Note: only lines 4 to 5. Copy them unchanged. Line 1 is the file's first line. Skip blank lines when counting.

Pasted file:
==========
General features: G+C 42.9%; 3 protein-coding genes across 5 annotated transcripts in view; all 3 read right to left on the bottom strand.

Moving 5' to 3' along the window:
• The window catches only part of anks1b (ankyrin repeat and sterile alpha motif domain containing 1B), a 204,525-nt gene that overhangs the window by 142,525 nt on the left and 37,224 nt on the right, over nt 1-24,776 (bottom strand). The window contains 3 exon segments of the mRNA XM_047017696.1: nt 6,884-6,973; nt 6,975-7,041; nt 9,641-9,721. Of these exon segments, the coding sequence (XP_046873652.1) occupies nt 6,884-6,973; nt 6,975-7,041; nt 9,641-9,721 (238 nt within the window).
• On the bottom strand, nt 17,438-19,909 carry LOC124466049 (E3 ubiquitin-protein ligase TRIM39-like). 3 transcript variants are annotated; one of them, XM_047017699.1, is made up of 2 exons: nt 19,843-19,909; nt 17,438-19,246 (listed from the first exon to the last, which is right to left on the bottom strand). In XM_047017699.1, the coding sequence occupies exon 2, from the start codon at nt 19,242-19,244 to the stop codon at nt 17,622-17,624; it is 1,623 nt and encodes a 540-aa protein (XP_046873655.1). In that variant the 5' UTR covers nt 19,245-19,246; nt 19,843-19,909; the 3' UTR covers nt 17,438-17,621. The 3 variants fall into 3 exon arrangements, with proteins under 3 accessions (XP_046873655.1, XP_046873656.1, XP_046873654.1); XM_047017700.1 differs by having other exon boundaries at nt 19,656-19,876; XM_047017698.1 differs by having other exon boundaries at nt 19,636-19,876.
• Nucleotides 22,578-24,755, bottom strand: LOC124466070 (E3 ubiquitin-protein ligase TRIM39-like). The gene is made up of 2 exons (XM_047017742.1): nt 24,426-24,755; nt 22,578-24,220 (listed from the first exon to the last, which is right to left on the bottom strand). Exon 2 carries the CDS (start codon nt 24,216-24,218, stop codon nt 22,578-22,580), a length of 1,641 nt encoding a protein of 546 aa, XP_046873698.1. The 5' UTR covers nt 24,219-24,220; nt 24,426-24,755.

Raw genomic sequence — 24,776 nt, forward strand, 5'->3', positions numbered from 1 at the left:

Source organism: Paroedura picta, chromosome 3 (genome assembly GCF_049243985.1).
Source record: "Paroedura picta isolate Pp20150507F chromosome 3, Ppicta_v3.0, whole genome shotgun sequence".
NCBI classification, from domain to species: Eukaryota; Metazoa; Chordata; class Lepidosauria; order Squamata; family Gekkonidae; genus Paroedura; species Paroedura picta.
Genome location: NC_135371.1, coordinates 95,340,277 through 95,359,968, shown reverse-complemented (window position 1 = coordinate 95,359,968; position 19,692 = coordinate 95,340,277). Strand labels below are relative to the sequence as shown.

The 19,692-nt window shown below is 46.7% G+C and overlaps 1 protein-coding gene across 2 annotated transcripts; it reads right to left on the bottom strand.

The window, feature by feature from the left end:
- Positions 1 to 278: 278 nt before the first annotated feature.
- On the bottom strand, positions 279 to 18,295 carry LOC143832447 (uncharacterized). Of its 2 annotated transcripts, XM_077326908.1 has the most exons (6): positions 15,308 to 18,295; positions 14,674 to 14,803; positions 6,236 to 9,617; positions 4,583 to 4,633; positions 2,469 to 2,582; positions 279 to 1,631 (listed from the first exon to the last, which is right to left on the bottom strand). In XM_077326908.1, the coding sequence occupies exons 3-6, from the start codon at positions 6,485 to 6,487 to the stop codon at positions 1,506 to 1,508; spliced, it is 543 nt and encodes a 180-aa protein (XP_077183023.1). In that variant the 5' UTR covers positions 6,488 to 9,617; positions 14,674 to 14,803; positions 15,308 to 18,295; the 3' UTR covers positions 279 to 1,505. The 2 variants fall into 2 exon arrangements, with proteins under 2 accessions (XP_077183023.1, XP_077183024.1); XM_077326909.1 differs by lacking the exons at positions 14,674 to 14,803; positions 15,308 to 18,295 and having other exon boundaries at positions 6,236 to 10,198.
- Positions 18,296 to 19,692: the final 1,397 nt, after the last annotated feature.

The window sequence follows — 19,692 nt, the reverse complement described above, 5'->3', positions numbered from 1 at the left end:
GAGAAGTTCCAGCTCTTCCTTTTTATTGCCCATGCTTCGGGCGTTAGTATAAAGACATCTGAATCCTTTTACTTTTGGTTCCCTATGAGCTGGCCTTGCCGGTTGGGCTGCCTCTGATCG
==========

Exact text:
• On the bottom strand, nt 17,438-19,909 carry LOC124466049 (E3 ubiquitin-protein ligase TRIM39-like). 3 transcript variants are annotated; one of them, XM_047017699.1, is made up of 2 exons: nt 19,843-19,909; nt 17,438-19,246 (listed from the first exon to the last, which is right to left on the bottom strand). In XM_047017699.1, the coding sequence occupies exon 2, from the start codon at nt 19,242-19,244 to the stop codon at nt 17,622-17,624; it is 1,623 nt and encodes a 540-aa protein (XP_046873655.1). In that variant the 5' UTR covers nt 19,245-19,246; nt 19,843-19,909; the 3' UTR covers nt 17,438-17,621. The 3 variants fall into 3 exon arrangements, with proteins under 3 accessions (XP_046873655.1, XP_046873656.1, XP_046873654.1); XM_047017700.1 differs by having other exon boundaries at nt 19,656-19,876; XM_047017698.1 differs by having other exon boundaries at nt 19,636-19,876.
• Nucleotides 22,578-24,755, bottom strand: LOC124466070 (E3 ubiquitin-protein ligase TRIM39-like). The gene is made up of 2 exons (XM_047017742.1): nt 24,426-24,755; nt 22,578-24,220 (listed from the first exon to the last, which is right to left on the bottom strand). Exon 2 carries the CDS (start codon nt 24,216-24,218, stop codon nt 22,578-22,580), a length of 1,641 nt encoding a protein of 546 aa, XP_046873698.1. The 5' UTR covers nt 24,219-24,220; nt 24,426-24,755.